Top judge urges murder law reforms
Careful reform of the "fiendishly difficult" murder law is needed to help stop a "sense of injustice" over life sentences, the most senior judge in England and Wales has said.
The Lord Chief Justice Lord Judge said proposals for a US-style system of first and second degree murder seven years ago were "provocative but very interesting", but successive governments had failed to act.
He stopped short of publicly backing the move, but said the law needed to "keep in step with public opinion" and called for MPs to be given a free vote on the issue.
It would mean an end to mandatory life terms for all murderers, a move called for by legal experts on the Homicide Review Advisory Group.
The judges, academics and former QCs said neither mandatory sentences nor the system for setting minimum terms allowed for sentences to match individual cases. A so-called mercy killing attracts the same mandatory life penalty as serial killings, the group said.
Lord Judge said: "It seems to me perhaps the real problem is with the law of murder itself.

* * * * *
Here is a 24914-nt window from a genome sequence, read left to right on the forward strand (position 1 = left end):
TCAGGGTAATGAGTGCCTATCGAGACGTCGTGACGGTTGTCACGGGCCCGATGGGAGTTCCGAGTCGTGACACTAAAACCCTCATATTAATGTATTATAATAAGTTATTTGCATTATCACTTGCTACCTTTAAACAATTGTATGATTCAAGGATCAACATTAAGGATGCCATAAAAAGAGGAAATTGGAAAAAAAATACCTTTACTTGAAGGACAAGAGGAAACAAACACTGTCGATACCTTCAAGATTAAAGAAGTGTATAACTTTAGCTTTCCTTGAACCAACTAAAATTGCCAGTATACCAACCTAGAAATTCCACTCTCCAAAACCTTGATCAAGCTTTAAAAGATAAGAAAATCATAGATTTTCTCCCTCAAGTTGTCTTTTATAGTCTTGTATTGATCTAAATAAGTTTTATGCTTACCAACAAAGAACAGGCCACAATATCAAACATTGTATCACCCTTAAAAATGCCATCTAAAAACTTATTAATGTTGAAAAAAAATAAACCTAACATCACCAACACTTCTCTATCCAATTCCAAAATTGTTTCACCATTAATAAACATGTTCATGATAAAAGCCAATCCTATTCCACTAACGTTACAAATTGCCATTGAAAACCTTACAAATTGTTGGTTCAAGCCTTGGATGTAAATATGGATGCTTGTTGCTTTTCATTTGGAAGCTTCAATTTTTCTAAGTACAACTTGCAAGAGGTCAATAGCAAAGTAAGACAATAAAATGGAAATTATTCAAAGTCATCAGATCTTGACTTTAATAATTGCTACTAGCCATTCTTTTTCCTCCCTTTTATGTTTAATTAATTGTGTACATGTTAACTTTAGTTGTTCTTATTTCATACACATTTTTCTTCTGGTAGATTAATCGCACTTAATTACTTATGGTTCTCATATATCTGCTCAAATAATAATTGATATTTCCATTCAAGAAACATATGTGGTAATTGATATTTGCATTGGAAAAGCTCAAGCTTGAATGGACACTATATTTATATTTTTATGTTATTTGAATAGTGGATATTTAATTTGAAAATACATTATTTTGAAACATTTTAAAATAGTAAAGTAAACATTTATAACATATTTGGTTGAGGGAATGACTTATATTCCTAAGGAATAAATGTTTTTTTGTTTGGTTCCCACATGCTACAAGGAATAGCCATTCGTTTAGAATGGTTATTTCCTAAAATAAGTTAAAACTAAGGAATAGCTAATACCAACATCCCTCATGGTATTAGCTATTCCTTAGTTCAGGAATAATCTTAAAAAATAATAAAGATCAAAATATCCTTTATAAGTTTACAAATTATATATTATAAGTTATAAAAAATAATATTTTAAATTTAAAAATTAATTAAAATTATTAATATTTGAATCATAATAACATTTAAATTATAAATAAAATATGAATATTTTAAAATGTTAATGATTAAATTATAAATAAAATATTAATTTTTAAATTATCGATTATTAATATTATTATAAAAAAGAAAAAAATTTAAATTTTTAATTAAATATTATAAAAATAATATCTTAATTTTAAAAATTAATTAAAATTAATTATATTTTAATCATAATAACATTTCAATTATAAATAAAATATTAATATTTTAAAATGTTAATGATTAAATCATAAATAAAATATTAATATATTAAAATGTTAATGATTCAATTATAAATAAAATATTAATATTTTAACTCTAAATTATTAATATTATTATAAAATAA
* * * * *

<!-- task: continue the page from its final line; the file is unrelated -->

"I would have thought myself that a careful reform, or consideration of reform of the law of murder, might reduce the call for the automatic sentence to be removed."
He added: "If the whole law of murder were looked at, that might very well address the question of whether or not those who are asking for the automatic sentence to be removed would have their biggest concerns allayed.
"I'm not actually expressing a view either way whether more people should be caught or fewer people should be caught. What I'm saying is it's fiendishly difficult. The end result may not always seem to John and Jane citizen to be the right result when set against all the other cases of murder.
"I wasn't suggesting the current law doesn't embrace people correctly, or does embrace people correctly, I'm just saying it's extremely complicated as it is."